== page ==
Brett: I think that makes a self reinforcing cycle. To the extent you have some unprocessed and unfelt fear in your system, as you start to get more and more burned out, you are going to start seeing things even more in that scary or pessimistic catastrophizing light, which will increase the level of fear. Going back to that distinction of there not just being excitement, fear and adrenaline present in your life, it is that you are driven by it. It becomes the driving force that eventually brings you to the brink.

09:00 Joe: That's one of the many traps that are available in it. There is a sense of feeling alive that comes with it, and it can be exhilarating. You can do this thing that brings that thrill, and at first it feels really great. The first time you drink a cup of coffee, you think this feels really good. Then if you are drinking three cups every day, you notice the jitters. Then pretty soon you just need it. I think it is the same way. That's one of the traps of it. The other trap is that a lot of people use it for motivation. I had a really famous investor that I worked with for a while, and he just wouldn't do anything until it became urgent. Then he would use the urgency to motivate himself, and then the whole team realized urgency is what motivates this person. They would create these urgencies and they would be motivated, but all it did was make him more and more burnt out. People use it as a form of motivation rather than enjoyment or inspiration or vision or any of those things to find their motivation.

Brett: Tim Urban of Wait but Why has this really beautiful Ted Talk. The metaphor is there is a monkey on your shoulder, and that monkey is the thing that motivates. You find yourself very distracted up until the moment of the deadline, and then you use that deadline to motivate yourself. It just seems like a very common cycle. I relate to it so much through much of my life and the languaging around ADHD very much fits that pattern as well as many other depression and anxiety.

Joe: I would say those are some of the things that keep you on that side of the cycle, and then there is the other thing that keeps you on the other side of the cycle. Then you are burnt out, in your pajamas, not doing anything. What happens is your mind keeps on attacking you. You should really get up and do this or that. It starts beating you up, which continues to create the adrenaline because you are under attack. What you need is just to rest and instead what you are doing is sitting on the couch beating yourself up. I have noticed when a CEO I am working with is done with a big project and they are not beating themselves up, their recovery time is three to four months. Similarly if somebody is beating themselves up, it can be two, three or even five years. That's a pretty tremendous difference just in how it keeps you stuck on the other side, through self abuse.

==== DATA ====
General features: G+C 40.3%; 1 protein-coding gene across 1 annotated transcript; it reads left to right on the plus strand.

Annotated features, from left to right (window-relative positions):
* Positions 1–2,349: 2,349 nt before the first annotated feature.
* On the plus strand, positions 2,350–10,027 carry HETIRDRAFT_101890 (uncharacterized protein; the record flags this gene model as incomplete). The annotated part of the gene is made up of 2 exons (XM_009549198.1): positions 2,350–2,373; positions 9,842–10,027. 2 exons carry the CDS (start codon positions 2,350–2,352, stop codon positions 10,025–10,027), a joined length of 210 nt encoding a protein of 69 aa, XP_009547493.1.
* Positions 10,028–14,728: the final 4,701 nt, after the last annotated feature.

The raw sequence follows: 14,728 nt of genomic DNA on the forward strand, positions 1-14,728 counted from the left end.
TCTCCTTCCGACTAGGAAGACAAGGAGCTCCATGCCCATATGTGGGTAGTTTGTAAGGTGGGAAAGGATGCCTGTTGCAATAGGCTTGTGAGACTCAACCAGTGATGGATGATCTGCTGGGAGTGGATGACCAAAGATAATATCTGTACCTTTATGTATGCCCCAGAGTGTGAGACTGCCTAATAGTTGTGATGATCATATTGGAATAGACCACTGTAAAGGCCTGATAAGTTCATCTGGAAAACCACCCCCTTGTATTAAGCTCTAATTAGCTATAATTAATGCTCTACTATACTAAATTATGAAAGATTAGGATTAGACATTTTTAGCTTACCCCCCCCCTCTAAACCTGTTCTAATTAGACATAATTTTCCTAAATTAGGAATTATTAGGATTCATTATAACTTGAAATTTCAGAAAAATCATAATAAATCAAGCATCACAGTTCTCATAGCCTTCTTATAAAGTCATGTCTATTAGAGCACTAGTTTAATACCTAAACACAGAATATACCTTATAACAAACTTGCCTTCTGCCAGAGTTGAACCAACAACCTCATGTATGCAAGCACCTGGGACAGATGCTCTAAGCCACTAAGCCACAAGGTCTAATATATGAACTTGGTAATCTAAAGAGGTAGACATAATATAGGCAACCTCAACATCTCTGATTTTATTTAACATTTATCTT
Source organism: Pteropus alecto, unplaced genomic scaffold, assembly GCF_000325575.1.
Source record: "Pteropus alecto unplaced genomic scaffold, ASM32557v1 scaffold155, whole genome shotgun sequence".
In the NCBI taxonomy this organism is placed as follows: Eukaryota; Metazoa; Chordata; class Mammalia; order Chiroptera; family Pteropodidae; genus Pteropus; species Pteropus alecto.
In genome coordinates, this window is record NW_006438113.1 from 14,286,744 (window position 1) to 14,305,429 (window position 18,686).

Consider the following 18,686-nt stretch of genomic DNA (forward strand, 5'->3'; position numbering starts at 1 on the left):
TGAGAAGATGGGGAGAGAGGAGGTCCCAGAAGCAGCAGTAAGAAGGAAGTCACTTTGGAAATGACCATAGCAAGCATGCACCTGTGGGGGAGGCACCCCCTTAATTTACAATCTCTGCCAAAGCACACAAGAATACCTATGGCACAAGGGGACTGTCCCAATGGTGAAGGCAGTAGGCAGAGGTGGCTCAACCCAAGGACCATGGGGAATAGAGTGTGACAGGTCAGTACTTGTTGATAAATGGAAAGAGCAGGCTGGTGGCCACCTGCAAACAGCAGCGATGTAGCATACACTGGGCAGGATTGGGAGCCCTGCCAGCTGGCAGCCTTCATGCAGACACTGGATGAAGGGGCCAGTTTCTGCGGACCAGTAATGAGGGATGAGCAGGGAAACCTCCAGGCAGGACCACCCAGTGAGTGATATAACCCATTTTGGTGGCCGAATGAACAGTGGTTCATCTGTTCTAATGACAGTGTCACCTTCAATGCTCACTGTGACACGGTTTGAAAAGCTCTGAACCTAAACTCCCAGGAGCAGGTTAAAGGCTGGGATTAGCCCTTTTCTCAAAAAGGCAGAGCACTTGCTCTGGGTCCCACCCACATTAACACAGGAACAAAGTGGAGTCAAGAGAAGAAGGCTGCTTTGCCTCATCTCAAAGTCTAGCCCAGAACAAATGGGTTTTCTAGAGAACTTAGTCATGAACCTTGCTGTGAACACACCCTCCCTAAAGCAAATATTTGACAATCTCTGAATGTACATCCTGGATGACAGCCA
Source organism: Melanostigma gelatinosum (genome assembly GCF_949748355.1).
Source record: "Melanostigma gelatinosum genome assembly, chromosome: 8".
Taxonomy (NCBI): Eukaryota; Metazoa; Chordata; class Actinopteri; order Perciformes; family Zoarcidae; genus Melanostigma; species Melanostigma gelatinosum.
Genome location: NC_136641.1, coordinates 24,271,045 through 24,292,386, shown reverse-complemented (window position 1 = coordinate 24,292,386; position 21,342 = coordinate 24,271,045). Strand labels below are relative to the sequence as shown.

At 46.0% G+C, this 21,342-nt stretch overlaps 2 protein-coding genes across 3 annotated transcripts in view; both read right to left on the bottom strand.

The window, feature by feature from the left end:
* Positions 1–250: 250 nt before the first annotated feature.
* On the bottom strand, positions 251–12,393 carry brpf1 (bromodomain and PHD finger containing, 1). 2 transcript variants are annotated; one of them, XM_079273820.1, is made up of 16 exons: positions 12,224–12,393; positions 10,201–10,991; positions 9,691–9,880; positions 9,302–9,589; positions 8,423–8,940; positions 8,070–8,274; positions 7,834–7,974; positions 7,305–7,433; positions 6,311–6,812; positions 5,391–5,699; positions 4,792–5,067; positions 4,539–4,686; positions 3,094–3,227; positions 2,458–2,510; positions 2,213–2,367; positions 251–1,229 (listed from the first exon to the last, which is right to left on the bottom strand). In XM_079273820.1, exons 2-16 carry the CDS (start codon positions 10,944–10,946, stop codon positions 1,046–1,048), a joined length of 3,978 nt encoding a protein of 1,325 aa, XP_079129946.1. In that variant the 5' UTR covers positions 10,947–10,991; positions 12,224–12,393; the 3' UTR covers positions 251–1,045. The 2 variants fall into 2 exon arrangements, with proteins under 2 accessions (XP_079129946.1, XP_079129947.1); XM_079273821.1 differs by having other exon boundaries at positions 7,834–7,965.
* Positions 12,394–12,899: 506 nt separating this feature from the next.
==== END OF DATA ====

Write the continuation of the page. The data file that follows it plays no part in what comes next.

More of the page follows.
Brett: Especially if you have a conflation between relaxing and resting and laziness or some kind of judgmental description of it, then any time your body wants to recover, you are going to go into self attack and self threat, which is just going to stymy any attempts that your body wants to recover, leading you straight into burnout.

Joe: That's right. I was talking to this Olympically trained athlete, and he was saying that the best athletes he knows know how to recover really well. They work really, really hard and then they do absolutely nothing to recover. It is this unknown secret that the Olympic athletes train really, really hard but the recovery is really important. I thought that was fascinating.

Brett: What are some other traps around this that people fall into that get them stuck in the cycle?